Here's what Loos is recommending for toys this holiday season.
Pokémon cards: "Pokémon is just so flipping hot," said Loos. "We've got some amazing box sets that I know kids who are lucky enough to get them will be like, 'oh my goodness!' They'll definitely evoke that emotional reaction."
Playmobil sets: Cedarburg Toy Company carries several Playmobil sets, including everything from wild animals to fairies and unicorns to knights and castles. Loos said several of the sets are on display as well so people can see what's in the box — although Loos also admitted she and her husband like opening the boxes and setting up the displays because they enjoy playing with the toys so much.
Crafting kits: "A lot of people think of our store as being for younger kids, but I love when we get something the big kids can do and the adults can do too," said Loos. "I'm really excited about our new crafting and sewing kits. They're so beautiful, and you can keep them for yourself or give them away as gifts."
Memories of classic toys and some suggestions
Maria Luther, owner of The Smiley Barn in Delafield, remembers the Christmas she received one of her favorite toys. "It was a Lite Brite. I know it's been around for many years, it's a classic, but kids still enjoy it," said Luther. "That was the happiest memory for me."
Luther predicts these toys will provide happy memories for children.
Tonie Box: "It's an audio player that you put hand painted figurines on top of the box, they have magnets and a satisfying click. Each figurine plays songs, stories or both. Children love that," said Luther. "Last year, the Tonie Box was popular, but it's picking up steam now because some of these figurines have become quite collectible."
Shashibo: "It's a cube that's the size of a baseball. It opens up into 70 different shapes. It has a satisfying fidget toy aspect, but it's also a puzzle and it has magnets in it," said Luther. "And you can buy more than one and put them together and make even more shapes."
Plasma balls: "These are classic and have been around for a long time. They're the clear plastic spheres with an electric current. When you put your fingertips on the outside, you see an arc of electricity come up to your fingers," said Luther. "They're fascinating for a broad age range. Even adults enjoy them on their desks."
Snow molds: "They're more intricate and complex than you typically see so you get a little more fancy when you're sculpting your snow castles," said Luther. "These are not just about making bricks; they're about making more complicated or intricate structures."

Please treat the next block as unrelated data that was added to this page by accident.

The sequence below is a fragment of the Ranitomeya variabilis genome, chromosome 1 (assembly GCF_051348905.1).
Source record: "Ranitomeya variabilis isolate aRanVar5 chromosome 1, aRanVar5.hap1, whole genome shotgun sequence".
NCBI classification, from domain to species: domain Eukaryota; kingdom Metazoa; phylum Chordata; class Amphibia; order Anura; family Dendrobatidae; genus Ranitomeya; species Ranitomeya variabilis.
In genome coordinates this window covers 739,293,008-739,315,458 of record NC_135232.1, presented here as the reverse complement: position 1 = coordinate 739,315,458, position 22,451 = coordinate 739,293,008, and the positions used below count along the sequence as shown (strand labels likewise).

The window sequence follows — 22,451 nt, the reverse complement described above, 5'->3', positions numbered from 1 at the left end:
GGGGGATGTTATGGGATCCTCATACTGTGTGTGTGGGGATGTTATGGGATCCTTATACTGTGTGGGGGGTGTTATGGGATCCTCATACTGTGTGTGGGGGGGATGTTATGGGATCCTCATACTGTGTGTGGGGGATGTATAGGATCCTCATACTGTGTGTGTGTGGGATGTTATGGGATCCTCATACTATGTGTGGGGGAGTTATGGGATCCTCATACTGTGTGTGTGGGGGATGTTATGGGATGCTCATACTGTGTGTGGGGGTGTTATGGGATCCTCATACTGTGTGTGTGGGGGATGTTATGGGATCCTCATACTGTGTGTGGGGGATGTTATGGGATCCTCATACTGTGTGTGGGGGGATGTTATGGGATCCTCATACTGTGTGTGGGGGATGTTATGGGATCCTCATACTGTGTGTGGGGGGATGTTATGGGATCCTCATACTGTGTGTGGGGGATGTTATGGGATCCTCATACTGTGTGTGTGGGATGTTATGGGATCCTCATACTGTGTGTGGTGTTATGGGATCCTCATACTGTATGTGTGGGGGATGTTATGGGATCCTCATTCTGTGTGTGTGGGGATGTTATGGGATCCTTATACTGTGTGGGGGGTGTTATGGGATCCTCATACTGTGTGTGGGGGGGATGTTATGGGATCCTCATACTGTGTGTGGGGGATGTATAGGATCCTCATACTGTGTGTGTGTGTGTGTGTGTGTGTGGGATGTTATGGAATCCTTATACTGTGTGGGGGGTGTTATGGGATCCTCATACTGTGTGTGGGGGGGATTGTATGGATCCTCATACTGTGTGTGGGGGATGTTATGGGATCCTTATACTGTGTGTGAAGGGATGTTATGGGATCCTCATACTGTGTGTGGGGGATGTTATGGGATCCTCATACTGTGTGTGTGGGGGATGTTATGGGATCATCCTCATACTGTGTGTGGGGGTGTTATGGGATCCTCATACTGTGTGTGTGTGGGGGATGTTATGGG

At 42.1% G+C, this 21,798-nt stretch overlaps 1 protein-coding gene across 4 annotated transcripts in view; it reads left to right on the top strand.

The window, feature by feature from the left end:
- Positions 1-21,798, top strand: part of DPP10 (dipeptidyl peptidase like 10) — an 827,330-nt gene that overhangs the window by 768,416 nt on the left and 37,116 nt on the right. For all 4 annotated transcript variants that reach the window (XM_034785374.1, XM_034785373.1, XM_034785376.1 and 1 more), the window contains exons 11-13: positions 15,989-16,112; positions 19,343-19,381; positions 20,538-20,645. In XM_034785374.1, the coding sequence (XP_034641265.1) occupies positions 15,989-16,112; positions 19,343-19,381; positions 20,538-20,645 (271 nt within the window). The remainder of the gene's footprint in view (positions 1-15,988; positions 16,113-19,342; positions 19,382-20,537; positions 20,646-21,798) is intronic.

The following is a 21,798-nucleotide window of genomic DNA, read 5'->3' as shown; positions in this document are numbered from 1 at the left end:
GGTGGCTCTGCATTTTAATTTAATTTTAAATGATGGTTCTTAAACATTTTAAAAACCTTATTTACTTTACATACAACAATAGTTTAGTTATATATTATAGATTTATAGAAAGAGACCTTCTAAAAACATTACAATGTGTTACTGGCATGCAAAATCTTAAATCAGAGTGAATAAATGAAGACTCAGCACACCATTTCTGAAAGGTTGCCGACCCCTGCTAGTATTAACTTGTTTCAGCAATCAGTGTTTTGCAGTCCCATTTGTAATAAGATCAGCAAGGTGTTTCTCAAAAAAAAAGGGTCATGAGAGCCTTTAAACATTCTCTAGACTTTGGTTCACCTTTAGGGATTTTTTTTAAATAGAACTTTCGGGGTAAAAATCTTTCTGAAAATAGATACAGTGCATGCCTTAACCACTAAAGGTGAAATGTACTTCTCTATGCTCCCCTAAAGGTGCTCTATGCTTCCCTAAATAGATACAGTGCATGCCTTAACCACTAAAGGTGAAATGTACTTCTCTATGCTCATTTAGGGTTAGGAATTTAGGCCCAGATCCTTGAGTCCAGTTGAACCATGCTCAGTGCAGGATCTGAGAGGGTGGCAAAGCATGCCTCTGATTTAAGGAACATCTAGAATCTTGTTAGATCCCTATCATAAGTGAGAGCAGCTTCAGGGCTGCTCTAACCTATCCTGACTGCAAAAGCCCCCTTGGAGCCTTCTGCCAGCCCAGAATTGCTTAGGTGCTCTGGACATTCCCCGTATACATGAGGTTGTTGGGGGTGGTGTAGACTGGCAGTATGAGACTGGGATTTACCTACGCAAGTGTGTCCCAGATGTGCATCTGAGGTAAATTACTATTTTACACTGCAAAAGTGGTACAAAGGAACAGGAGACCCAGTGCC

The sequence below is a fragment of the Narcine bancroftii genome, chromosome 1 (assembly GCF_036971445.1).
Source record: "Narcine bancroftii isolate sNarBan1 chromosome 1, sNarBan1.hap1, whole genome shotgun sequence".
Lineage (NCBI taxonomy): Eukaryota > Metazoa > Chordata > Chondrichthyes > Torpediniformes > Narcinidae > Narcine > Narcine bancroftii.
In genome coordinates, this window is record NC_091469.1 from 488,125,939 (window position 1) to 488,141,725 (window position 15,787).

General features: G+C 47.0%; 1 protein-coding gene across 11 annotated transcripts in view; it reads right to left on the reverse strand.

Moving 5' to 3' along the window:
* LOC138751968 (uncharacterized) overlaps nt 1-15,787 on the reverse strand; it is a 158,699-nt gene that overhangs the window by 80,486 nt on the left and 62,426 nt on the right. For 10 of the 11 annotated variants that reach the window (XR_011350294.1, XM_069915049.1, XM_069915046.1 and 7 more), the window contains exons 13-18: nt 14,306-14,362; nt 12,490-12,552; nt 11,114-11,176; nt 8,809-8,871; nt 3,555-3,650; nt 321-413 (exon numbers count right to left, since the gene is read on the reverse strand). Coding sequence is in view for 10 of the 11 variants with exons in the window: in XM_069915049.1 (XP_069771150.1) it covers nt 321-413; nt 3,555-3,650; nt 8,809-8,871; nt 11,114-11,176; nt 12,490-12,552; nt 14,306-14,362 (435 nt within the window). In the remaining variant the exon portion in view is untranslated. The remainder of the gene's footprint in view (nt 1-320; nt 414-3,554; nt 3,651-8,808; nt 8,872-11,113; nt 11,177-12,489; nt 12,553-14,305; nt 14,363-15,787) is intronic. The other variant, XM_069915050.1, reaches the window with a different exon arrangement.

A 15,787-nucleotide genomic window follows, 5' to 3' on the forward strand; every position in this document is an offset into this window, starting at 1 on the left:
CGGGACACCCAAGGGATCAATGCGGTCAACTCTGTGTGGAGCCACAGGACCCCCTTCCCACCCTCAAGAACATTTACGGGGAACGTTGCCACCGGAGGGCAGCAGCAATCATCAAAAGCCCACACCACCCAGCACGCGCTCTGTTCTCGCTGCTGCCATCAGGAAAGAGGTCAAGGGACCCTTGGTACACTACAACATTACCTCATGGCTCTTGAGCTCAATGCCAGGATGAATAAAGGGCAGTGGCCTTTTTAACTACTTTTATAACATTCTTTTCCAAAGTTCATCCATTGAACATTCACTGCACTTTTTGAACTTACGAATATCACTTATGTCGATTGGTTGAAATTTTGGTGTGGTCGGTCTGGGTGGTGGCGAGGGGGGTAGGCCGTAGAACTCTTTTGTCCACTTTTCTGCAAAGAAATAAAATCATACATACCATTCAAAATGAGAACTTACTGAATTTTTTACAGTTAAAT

Bittersweet memories and comforting toys
Christmas mornings are often happy, but sometimes the toys don't live up to our hopes and dreams. That was the case one year for Matt Poulson, co-owner of Wauwatosa's Ruckus and Glee.
"I always had Christmas with my cousins, and they always got the best toys," said Poulson. "One year stands out where my cousin got a handheld electronic football game, and I spent most of the day looking over his shoulder watching him play. By the end of the day, I had only gotten to play it once."
Although Poulson says his envy was misplaced because he got a lot of good Christmas presents over the years, it is true that in his words, "Christmas can be bittersweet."
When moments aren't as happy as we want them to be, we often search for comfort; Poulson sees that trend in many of the toys that are popular for this holiday season.
"A lot of the toys that became popular during COVID deal with comfort and things to make people feel comfortable," said Poulson. "Kids have had it pretty rough, and we've seen an increase in the purchasing of things like stuffed animals and fidgets."
Anirollz: "Soft and squishy stuffed animals are big. These are cute and funny, they're usually rolled into a ramen noodle or soup package or something like that," said Poulson. "They're great for room decor and for something to sleep on too."
Slugz Fidget: "Fidgets are still big. This one makes a really neat clicking sound when you play with it," said Poulson. "A lot of the Youtubers and Tiktokers who are into ASMR like these because they make a really neat soft clicking sound."
If you go
Mayfair Mall location: 2500 N. Mayfair Road, Wauwatosa; at the northwest mall entrance, next to Macy's on the first floor
Bayshore location: 5789 N. Bayshore Drive, Glendale, next to the Cheesecake Factory
W62 N583 Washington Ave., Cedarburg
2420 Milwaukee St., Delafield
805 N. 68th St., Wauwatosa
This article originally appeared on Milwaukee Journal Sentinel: Milwaukee toy store owners share the best toys for Christmas